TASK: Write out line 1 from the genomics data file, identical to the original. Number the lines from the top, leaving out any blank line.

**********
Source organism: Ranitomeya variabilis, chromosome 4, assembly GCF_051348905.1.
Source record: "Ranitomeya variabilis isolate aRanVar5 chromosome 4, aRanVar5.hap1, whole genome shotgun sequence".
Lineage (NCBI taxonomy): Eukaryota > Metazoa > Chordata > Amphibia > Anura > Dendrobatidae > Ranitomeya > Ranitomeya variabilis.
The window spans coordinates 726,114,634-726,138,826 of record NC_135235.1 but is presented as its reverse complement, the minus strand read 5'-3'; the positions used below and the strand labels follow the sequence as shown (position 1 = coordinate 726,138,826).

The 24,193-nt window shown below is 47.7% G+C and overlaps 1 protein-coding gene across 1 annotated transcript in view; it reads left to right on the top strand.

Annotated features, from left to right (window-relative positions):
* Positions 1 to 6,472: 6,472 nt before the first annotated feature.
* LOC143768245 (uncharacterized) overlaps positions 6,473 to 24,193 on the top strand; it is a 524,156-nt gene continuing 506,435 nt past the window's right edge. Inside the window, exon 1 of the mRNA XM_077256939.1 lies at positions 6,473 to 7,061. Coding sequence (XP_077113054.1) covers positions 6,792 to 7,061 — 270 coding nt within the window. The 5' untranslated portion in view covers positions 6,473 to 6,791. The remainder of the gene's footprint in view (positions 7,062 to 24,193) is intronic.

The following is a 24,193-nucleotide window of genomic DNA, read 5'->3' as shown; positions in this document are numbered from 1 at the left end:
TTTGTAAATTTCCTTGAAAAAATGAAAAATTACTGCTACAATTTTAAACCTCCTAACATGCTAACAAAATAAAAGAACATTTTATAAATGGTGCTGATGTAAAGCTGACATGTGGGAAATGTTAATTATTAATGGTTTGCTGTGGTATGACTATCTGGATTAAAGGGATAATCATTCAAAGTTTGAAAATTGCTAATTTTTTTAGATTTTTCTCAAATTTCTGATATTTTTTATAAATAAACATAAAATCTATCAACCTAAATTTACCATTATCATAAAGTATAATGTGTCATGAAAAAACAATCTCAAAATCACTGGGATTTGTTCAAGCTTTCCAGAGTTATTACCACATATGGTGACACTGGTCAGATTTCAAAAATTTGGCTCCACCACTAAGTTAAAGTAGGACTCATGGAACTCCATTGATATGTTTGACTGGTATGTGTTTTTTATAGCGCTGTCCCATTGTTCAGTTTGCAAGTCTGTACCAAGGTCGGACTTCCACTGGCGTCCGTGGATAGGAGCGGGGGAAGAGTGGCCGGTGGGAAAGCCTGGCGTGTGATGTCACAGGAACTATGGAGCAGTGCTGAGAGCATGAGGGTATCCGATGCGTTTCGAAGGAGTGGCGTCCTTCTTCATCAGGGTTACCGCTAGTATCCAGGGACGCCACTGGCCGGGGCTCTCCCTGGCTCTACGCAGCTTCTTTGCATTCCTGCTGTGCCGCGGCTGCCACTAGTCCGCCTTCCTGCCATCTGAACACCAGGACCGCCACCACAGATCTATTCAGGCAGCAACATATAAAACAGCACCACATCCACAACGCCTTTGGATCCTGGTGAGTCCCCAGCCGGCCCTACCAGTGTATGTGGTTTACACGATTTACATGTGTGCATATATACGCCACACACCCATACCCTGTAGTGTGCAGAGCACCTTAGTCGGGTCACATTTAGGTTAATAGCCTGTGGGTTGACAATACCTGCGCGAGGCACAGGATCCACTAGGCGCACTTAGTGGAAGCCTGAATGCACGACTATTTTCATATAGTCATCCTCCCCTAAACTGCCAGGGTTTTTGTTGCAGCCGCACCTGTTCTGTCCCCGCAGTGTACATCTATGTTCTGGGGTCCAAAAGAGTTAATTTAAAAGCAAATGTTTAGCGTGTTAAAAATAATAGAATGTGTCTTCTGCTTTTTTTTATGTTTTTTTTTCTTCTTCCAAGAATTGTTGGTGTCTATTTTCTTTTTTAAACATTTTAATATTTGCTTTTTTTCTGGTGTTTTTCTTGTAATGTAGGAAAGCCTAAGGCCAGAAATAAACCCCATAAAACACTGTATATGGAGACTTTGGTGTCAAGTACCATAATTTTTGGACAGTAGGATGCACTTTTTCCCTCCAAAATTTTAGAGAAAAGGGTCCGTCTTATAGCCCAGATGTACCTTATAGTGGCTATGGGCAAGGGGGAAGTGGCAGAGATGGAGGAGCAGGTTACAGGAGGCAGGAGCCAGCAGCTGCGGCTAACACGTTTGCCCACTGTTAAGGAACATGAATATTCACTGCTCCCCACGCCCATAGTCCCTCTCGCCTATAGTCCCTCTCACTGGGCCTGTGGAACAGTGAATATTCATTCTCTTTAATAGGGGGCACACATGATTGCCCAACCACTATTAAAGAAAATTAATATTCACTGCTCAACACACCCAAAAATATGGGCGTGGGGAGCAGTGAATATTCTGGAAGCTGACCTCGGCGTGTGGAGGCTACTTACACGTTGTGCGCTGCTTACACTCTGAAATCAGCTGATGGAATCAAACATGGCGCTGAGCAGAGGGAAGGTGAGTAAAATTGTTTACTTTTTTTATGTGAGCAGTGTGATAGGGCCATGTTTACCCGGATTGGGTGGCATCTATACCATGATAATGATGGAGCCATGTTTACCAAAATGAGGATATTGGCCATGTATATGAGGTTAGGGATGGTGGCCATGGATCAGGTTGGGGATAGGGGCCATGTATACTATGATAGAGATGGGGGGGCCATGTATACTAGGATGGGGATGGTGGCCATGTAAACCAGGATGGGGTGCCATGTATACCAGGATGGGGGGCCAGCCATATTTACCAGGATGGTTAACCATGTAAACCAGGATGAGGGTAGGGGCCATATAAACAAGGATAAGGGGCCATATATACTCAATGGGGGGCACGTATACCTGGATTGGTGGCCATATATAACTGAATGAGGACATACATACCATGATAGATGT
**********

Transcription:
Source organism: Ranitomeya variabilis, chromosome 4, assembly GCF_051348905.1.